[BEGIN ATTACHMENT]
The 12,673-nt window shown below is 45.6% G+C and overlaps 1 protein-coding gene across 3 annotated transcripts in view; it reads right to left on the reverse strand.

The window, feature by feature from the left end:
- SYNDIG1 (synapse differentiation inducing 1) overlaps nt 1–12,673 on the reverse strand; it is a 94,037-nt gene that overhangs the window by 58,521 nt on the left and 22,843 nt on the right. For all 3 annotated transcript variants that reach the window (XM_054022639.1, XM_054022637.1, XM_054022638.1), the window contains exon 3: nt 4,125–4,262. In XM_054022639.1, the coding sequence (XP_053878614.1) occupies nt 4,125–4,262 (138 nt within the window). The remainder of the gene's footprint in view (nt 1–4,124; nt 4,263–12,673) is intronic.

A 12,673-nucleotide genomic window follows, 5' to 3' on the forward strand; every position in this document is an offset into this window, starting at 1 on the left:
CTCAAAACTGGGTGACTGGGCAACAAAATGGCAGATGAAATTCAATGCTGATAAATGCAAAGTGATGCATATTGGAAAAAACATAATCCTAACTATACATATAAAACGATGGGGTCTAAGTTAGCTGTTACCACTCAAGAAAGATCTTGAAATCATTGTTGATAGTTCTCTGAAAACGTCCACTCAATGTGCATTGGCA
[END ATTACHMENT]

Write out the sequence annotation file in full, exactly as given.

The 12,673-nt window shown below is 45.6% G+C and overlaps 1 protein-coding gene across 3 annotated transcripts in view; it reads right to left on the reverse strand.

The window, feature by feature from the left end:
- SYNDIG1 (synapse differentiation inducing 1) overlaps nt 1–12,673 on the reverse strand; it is a 94,037-nt gene that overhangs the window by 58,521 nt on the left and 22,843 nt on the right. For all 3 annotated transcript variants that reach the window (XM_054022639.1, XM_054022637.1, XM_054022638.1), the window contains exon 3: nt 4,125–4,262. In XM_054022639.1, the coding sequence (XP_053878614.1) occupies nt 4,125–4,262 (138 nt within the window). The remainder of the gene's footprint in view (nt 1–4,124; nt 4,263–12,673) is intronic.

A 12,673-nucleotide genomic window follows, 5' to 3' on the forward strand; every position in this document is an offset into this window, starting at 1 on the left:
CTCAAAACTGGGTGACTGGGCAACAAAATGGCAGATGAAATTCAATGCTGATAAATGCAAAGTGATGCATATTGGAAAAAACATAATCCTAACTATACATATAAAACGATGGGGTCTAAGTTAGCTGTTACCACTCAAGAAAGATCTTGAAATCATTGTTGATAGTTCTCTGAAAACGTCCACTCAATGTGCATTGGCA